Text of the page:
ART:

Adam Seid Tahir / Anna Nolda Nagele / Barbara Gamper / Cecilia Cavalieri / Craestor / Dakota Gearhart / Eliana Otta / Erik Thörnqvist / Francisco Navarrete Sitja / Helena Cardow / Intimate Jelly / Izzy Bravo / Jo Pester / Julia Oldham / Karl Munstedt / Karine Bonneval / Landon Newton / María Papi / Meghan Moe Beitiks / Nonhuman Nonsense / Nuoran Zhang / Romily Alice Walden / Shvemy Sewing Cooperative / Zaneta Zukalova

DJs:

Karen Wilkins (Opulence) / Moonbow (Siren/NTS Radio) / Smaragda

Event Information

Tickets: http://workersplaytime.net/TICKETS.htm
Facebook: https://www.facebook.com/events/471231956747426/

General Information

Deep Trash: https://cuntemporary.org/category/projects/deep-trash/
Ecofutures Festival: https://cuntemporary.org/category/projects/ecofutures/
FB: https://www.facebook.com/DeepTrashClub
IG: https://www.instagram.com/deeptrashclub
#DeepTrash #EcoTrash

Press

CUNTemporary Press
Arts | Feminism | Queer
press@cuntemporary.org

Venue Information

Bethnal Green Working Men’s Club
42-44 Pollard Row, London, E2 6NB

Arts Council Logo

CFP: Political Ecologies of the Far Right, Lund University

Call for Contributions

Lund University, 15-17 November 2019

www.pefr.hek.lu.se

An interdisciplinary academic-activist conference organized by the Human Ecology Division at Lund University in collaboration with CEFORCED at Chalmers University

Far-right political parties, ideologies and social movements are increasingly exercising influence across the world. At the same time, ecological issues, such as climate change, deforestation, land use change, biodiversity loss, and toxic waste are intensifying in their urgency. What happens when the two phenomena meet? How, when and why do they intersect? How are party and non-party sectors of the far right mobilizing ecological issues and discourses to their advantage, whether through championing or rejecting environmentalist claims? What are the ecological underpinnings of far-right politics today? This understudied topic forms the basis of this interdisciplinary conference on the political ecologies of the far right.

From Trump and Bolsonaro to the Sweden Democrats and AfD, a radical anti-environmentalism is most often championed by the contemporary far right. This stance resonates with a conspiratorial suspicion of the state, science, elites, globalism, and supposed processes of moral, cultural and social decay. This is most clearly pronounced in climate change denialism and defense of fossil fuels, which have undergone a global resurgence in recent years. But the same position is also articulated in, for example, anti-vegetarianism or opposition to renewables. How can we understand the causes of far right rejection of environmentalism and environmental concerns where it occurs? What broader ideologies, interests, psychologies, histories, narratives and perceptions does it reflect? What might the implications be for ecological futures if far-right parties continue to amass power? How can the climate justice and other environmental movements and anti-racist, anti-fascist activism converge and collaborate?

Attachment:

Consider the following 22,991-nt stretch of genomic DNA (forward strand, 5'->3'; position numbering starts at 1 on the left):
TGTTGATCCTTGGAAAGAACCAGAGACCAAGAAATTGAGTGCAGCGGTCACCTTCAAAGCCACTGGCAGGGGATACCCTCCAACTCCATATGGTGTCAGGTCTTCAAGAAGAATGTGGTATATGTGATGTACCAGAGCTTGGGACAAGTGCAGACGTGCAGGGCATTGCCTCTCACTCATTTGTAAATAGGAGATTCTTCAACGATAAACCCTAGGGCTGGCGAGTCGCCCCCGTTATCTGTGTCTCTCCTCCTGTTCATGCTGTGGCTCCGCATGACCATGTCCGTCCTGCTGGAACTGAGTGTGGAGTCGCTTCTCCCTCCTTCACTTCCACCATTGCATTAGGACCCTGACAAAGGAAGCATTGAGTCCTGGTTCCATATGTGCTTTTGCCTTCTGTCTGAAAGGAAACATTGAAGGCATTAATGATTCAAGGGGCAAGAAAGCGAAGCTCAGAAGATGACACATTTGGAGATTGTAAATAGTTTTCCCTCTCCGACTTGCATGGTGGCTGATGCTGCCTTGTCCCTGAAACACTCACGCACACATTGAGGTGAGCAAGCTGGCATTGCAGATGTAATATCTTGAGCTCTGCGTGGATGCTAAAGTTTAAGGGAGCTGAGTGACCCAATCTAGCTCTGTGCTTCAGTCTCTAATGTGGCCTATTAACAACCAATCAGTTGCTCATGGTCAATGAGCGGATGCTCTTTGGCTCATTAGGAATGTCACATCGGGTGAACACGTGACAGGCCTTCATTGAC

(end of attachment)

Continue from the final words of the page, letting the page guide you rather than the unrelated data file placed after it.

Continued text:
On the other hand, it is an inconvenient truth that there is a long-standing shadowy legacy of genealogical connections between environmental concern and far-right thought, from links between conservation and eugenics in the early national parks movement in the US, to dark green currents within Nazism. Hostility to immigration informed by Malthusian thinking and regressive forms of patriotic localism have often surfaced in Western environmentalism. Today, the mainstream environmental movement is more usually aligned with leftist, progressive policies, yet the conservative streak that always lies dormant in overly romanticized conceptions of landscape and nature, or fears about over-population, lie ripe for mobilization in new unholy alliances between green and xenophobic, nativist ideologies. In what forms does this nexus appear around the world today and with what possible consequences? What frames, linkages and concerns are central to eco-right narratives? How can environmental thinking ward off the specter of green nationalism?

How to apply:

The conference aims to bring together not only scholars working at the interface of political ecology and far right studies but also activists from environmental, anti-fascist and anti-racist organizations and movements. We believe there is still much work to do to bring together these often separate strands of scholar and activist work together, and much opportunity for collaboration, mutual learning, and networking. This conference aims to hold a space for such engagement.